Game Play
This deck-builder is based on the Cerberus Engine that was created by Cryptozoic. This is the same engine that the Fellowship of the Ring DBG uses. Part of the idea of using the same engine for these games is that you would be able to mix the characters with the different universes. This is a cool idea to mix and match worlds, but it also leaves you with similar game play. As for the differences between the different games, I don't currently have an opinion because I haven't played all of them. Each of these games does stand on their own, and you should base your purchase on what intellectual property (IP) you prefer.

What I like about the game play for this deck builder is that is is super easy to setup and tear down. One thing that prevents me from playing Dominion more is how long it takes to setup and tear down the game. With DC Comics it goes pretty quick. I also like the fact that if I have money (power) I can buy as many cards as I have money for. This isn't the case in most deck builders and I feel that it slows the game down. There are also lots of opportunities to get rid of useless cards. This is another plus. Nothing I hate more than late in the game drawing a worthless hand. All these mechanics make for a game that flows fairly smoothly.

What I Didn't Like
The big complaint that most people have with DCC DBG is that the theme doesn't really come through, and I have to agree with them. Yes, the artwork is great and I love being in the DC Comics world, but the fact that you use your power not only to defeat enemies, but to gain allies, equipment, and locations doesn't make a whole lot of sense. Then, there is the fact the the DC heroes are giving each other weaknesses and trying to defeat enemies before the other heroes do? I don't really understand that. The story/theme just seems to be disjointed. I enjoy good themes, but sometimes it just doesn't come through very well. I think having a back story as to what was going on in the game would have helped a lot (it would have built on the theme). They could have even included a short comic book as part of the rule book to help bring the game to life.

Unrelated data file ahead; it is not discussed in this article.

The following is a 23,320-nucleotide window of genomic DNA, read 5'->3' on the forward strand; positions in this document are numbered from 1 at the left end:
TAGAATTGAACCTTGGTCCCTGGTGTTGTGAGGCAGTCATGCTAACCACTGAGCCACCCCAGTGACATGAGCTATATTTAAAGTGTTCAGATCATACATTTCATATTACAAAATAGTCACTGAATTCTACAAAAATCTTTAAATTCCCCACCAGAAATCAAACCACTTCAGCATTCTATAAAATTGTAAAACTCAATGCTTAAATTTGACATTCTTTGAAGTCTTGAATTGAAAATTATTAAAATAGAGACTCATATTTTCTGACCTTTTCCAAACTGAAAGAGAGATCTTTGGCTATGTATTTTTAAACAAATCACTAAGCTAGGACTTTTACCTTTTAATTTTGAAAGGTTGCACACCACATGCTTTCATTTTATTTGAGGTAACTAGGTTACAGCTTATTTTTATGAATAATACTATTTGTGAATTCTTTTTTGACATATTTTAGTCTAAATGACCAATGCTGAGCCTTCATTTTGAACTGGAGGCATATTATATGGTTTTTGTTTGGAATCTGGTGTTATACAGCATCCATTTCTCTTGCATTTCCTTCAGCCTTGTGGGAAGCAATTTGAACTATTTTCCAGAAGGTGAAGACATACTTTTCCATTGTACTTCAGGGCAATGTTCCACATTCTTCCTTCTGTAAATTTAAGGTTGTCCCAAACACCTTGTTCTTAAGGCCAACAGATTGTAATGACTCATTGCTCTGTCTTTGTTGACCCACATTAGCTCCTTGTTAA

The other issue I had with DCC DBG is that it lacked any innovation. Yes, each player gets to have a unique role with a unique power, but that really didn't bring anything new to the table. The style of play has been done before. Personally, when a new game comes out, I want it to offer something I haven't seen before or a unique take on an existing mechanic. DC didn't do this in my eyes. If I am missing something, please let me know, but I didn't see it.

What I Did Like
Although the theme was weak, I still  enjoyed playing DC Comics. The fact that you can be The Flash or Green Lantern and beat up on bad guys is always fun. You don't have the huge combos that you can come up with in Dominion, but that is fine with me. I always felt that those slowed the game down as players tried to optimize their hand. DC simplifies all of that, and I am fine with that.

I also like that this is a good entry-level deck builder. It will be very easy to get non-gamers who maybe into comics to try this one out. I can't really say the same for Sentinels of the Multiverse or Marvel Legendary, as these games have a little more depth to them.

Final Thoughts
I enjoyed playing the DC Comics Deck-Building Game. It was a good time. Is it going to be the first deck-builder or super hero game I reach for? I doubt it, but I think it's a game that is worth holding onto and has a place in my collection. I do like playing with Batman and Aqua-man, and I don't have another game that I can do that with. Yes, there really isn't anything new with this game, but I don't have many deck-builders so this one will be a fine addition. I am also curious to see how this one plays compared to the other deck-builders that Cryptozoic is bringing out. It will also be interesting to see if Cryptozoic and the designers listen to the fans and try to bring out the theme in the planned expansion.